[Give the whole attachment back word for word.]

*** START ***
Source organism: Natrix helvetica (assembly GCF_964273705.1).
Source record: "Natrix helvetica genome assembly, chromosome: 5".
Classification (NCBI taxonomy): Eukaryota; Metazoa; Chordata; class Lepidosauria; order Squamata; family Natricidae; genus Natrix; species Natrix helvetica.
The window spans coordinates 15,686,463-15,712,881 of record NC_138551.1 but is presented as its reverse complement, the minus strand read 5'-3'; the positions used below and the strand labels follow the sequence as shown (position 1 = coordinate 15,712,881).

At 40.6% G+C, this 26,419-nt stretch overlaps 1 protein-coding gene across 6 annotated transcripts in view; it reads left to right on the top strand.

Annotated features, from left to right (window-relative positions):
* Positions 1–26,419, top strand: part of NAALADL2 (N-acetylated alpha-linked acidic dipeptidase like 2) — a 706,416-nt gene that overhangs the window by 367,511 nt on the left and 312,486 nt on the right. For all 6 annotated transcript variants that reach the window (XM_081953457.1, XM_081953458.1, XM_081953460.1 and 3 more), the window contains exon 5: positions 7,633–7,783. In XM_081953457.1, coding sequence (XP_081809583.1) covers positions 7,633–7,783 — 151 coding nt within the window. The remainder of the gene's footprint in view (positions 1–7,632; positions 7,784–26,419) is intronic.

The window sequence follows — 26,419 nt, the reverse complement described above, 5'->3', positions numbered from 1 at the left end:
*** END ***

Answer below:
Source organism: Natrix helvetica (assembly GCF_964273705.1).
Source record: "Natrix helvetica genome assembly, chromosome: 5".
Classification (NCBI taxonomy): Eukaryota; Metazoa; Chordata; class Lepidosauria; order Squamata; family Natricidae; genus Natrix; species Natrix helvetica.
The window spans coordinates 15,686,463-15,712,881 of record NC_138551.1 but is presented as its reverse complement, the minus strand read 5'-3'; the positions used below and the strand labels follow the sequence as shown (position 1 = coordinate 15,712,881).

At 40.6% G+C, this 26,419-nt stretch overlaps 1 protein-coding gene across 6 annotated transcripts in view; it reads left to right on the top strand.

Annotated features, from left to right (window-relative positions):
* Positions 1–26,419, top strand: part of NAALADL2 (N-acetylated alpha-linked acidic dipeptidase like 2) — a 706,416-nt gene that overhangs the window by 367,511 nt on the left and 312,486 nt on the right. For all 6 annotated transcript variants that reach the window (XM_081953457.1, XM_081953458.1, XM_081953460.1 and 3 more), the window contains exon 5: positions 7,633–7,783. In XM_081953457.1, coding sequence (XP_081809583.1) covers positions 7,633–7,783 — 151 coding nt within the window. The remainder of the gene's footprint in view (positions 1–7,632; positions 7,784–26,419) is intronic.

The window sequence follows — 26,419 nt, the reverse complement described above, 5'->3', positions numbered from 1 at the left end: